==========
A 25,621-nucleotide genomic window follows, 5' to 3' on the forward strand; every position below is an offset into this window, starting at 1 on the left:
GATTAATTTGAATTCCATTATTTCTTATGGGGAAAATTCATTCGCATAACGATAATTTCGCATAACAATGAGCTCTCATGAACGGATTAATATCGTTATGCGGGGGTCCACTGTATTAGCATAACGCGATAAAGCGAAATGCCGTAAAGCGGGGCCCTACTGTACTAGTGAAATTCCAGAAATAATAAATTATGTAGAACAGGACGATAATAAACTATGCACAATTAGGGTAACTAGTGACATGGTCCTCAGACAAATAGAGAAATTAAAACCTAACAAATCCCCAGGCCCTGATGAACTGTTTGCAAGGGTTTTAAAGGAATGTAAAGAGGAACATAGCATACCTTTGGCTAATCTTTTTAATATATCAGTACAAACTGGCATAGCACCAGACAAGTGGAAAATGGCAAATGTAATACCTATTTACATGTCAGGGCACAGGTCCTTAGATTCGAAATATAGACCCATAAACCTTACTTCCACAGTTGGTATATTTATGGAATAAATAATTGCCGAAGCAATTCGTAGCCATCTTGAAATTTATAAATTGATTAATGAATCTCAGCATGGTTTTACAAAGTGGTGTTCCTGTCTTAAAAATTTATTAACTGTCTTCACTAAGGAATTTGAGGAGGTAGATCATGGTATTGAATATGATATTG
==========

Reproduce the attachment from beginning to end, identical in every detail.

A 25,621-nucleotide genomic window follows, 5' to 3' on the forward strand; every position below is an offset into this window, starting at 1 on the left:
GATTAATTTGAATTCCATTATTTCTTATGGGGAAAATTCATTCGCATAACGATAATTTCGCATAACAATGAGCTCTCATGAACGGATTAATATCGTTATGCGGGGGTCCACTGTATTAGCATAACGCGATAAAGCGAAATGCCGTAAAGCGGGGCCCTACTGTACTAGTGAAATTCCAGAAATAATAAATTATGTAGAACAGGACGATAATAAACTATGCACAATTAGGGTAACTAGTGACATGGTCCTCAGACAAATAGAGAAATTAAAACCTAACAAATCCCCAGGCCCTGATGAACTGTTTGCAAGGGTTTTAAAGGAATGTAAAGAGGAACATAGCATACCTTTGGCTAATCTTTTTAATATATCAGTACAAACTGGCATAGCACCAGACAAGTGGAAAATGGCAAATGTAATACCTATTTACATGTCAGGGCACAGGTCCTTAGATTCGAAATATAGACCCATAAACCTTACTTCCACAGTTGGTATATTTATGGAATAAATAATTGCCGAAGCAATTCGTAGCCATCTTGAAATTTATAAATTGATTAATGAATCTCAGCATGGTTTTACAAAGTGGTGTTCCTGTCTTAAAAATTTATTAACTGTCTTCACTAAGGAATTTGAGGAGGTAGATCATGGTATTGAATATGATATTG